The Colombian medical cannabis industry, like so many others, was full of so much promise that massive overinvestment took place. But now that the supply side of the market is oversaturated, many cannabis enterprises are set to fall by the wayside, with one expert predicting the market will only be able to support 10-20 large players, which will be at the expense of smaller producers.
The Colombian legalization of cannabis generated an explosion of companies, cooperatives, associations, and individual producers who saw a great business opportunity, but the chosen ones will be few.
For more news like this, download our free cannabis news app.
Colombian Market to Be Dominated by 10-20 Large Players
“This will be a market for ten or twenty, and it will only have a return for those ten. But surely not at the levels that have been thought,” said Efraín López Amaris, director of the law firm Árpez Company, which advises governments and the private sector on the cannabis issue. “The failure of the cannabis industry comes from the large scales and has had repercussions on the small ones, and not only in Colombia (…) Investors were dedicated to selling expectations (…) Now the industry is oversupplied, and the value of cannabis is very low,” explains López.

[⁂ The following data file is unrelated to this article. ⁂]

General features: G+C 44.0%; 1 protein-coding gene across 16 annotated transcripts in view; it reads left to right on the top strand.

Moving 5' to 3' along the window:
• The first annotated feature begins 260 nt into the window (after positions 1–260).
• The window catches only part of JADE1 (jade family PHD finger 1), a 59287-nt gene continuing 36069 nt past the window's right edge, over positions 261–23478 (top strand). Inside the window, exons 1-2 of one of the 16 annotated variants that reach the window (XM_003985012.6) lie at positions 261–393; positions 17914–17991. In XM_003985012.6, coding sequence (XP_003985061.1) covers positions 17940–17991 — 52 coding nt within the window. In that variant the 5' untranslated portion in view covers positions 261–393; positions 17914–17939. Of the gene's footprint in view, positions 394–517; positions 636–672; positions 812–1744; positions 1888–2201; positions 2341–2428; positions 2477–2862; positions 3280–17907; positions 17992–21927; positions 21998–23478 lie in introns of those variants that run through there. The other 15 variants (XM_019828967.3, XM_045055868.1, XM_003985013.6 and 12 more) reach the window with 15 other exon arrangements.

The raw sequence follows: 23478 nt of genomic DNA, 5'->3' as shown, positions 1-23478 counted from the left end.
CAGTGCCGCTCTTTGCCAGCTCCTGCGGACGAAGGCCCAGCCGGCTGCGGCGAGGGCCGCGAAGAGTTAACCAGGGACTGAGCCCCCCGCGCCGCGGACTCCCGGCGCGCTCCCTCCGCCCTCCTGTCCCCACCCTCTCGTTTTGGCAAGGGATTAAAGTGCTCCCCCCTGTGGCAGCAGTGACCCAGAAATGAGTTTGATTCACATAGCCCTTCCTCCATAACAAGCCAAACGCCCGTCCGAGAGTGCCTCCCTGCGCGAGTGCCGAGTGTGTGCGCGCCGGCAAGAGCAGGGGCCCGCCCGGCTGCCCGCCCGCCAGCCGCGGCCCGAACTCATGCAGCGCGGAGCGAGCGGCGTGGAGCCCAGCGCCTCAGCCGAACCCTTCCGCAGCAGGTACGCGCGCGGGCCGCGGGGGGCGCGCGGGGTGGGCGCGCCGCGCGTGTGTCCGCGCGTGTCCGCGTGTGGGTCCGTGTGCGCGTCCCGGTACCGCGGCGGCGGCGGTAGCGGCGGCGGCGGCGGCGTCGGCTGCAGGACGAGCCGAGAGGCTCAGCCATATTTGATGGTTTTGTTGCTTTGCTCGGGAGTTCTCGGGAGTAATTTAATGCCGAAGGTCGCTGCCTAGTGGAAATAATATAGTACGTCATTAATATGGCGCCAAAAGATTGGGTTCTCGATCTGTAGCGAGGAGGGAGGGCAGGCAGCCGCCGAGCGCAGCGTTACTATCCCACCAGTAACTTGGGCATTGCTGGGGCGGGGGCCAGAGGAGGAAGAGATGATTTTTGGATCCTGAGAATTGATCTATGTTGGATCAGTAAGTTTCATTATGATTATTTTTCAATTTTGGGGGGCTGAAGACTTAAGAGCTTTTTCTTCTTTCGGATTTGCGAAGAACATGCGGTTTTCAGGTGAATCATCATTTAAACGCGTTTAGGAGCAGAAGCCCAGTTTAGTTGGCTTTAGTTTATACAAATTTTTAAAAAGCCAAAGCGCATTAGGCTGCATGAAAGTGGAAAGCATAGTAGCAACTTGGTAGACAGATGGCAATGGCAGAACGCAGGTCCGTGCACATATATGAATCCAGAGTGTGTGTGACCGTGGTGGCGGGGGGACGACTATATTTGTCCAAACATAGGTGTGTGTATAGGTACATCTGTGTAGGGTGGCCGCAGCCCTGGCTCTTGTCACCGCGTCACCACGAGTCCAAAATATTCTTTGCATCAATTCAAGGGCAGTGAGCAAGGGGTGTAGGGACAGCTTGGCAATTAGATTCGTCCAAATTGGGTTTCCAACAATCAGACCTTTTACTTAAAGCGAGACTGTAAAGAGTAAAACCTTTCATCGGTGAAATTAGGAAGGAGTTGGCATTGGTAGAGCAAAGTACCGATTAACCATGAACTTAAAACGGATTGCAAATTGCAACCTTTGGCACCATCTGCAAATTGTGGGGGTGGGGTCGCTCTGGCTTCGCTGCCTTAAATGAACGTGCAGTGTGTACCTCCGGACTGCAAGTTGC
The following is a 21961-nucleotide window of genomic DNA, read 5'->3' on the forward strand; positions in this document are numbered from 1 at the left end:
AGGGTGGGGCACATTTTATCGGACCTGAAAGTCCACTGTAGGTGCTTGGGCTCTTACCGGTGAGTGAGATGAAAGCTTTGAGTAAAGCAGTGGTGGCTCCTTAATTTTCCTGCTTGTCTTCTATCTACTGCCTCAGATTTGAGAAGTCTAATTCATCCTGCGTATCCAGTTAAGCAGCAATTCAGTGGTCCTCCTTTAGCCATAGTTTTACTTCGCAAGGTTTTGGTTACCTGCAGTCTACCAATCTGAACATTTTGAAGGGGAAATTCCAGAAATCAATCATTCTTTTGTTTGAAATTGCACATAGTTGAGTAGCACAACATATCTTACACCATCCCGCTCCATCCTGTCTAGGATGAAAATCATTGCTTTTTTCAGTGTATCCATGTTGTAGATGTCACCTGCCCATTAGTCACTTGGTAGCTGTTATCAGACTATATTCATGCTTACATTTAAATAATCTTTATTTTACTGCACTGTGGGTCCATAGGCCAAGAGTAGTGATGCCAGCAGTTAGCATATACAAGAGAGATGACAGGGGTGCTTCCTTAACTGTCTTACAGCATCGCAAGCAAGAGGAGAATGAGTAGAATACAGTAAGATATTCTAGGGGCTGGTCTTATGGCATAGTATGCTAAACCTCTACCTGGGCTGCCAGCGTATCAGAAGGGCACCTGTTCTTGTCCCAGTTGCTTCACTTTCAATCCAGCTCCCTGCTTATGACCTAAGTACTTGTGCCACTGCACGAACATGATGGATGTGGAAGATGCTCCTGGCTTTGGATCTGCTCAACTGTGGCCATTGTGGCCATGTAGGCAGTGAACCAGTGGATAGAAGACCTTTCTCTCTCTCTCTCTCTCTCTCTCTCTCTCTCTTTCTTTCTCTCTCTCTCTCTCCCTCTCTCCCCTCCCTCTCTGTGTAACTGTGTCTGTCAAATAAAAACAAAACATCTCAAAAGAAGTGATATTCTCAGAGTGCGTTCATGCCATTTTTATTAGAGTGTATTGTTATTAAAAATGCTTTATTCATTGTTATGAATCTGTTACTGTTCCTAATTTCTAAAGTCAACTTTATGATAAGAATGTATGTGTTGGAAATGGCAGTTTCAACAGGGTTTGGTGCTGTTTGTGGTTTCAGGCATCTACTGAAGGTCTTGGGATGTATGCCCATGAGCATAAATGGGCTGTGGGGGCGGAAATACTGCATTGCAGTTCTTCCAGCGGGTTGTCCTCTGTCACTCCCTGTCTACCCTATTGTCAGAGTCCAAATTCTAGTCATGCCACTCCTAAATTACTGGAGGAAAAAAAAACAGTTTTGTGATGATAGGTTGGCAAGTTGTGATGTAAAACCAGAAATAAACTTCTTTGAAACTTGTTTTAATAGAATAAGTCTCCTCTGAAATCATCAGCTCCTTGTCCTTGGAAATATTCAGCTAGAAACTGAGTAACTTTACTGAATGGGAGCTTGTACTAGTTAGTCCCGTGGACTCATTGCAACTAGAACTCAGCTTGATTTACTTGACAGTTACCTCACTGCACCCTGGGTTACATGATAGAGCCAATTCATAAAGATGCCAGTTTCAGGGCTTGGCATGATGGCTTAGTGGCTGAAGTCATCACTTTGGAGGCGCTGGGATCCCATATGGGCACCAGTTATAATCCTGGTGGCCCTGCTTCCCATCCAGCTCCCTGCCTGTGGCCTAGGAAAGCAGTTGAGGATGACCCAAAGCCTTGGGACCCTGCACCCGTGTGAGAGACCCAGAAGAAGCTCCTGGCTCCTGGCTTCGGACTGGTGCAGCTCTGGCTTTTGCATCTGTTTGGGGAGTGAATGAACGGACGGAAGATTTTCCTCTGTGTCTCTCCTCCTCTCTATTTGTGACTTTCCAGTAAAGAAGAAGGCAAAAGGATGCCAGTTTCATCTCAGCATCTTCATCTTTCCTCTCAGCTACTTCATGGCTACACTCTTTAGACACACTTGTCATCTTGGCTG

“There is not a single company in Colombia that is not in the red,” says Diana Valenzuela, legal director of Anandamida Gardens and member of the board of directors of the Colombian Association of Cannabis Industries – Asocolcanna.
Structural Problems Define Colombian Medical Cannabis Market
For Valenzuela, a structural problem of the sector is an insufficient number of buyers. For her, the solution lies in the regularization of adult use. Starting with the legalization of medicinal use was strategic because it allowed “to open minds, or open the way, in a world with a lot of stigmas,” but it is necessary to go one step further. This idea found an ally in Petro’s administration, who, from his first week as president, proposed to legalize cannabis, even without a license, for domestic consumption and export.
In the meeting with the outgoing Government, Petro’s Historic Pact team pointed out that in the drug sector is a dispersion of competences among entities, that there is little budget, and that there was a “systematic blockade by the outgoing government, which only gives us missionary speeches without figures.”
He also mentioned the need to investigate possible contract corruption and stop actions that generate stigmatization against producers and consumers. The Government proposes to centralize drug policy in the Presidency of the Republic to develop a comprehensive public policy based on a human rights and peace approach, with the participation of the populations historically affected by prohibition.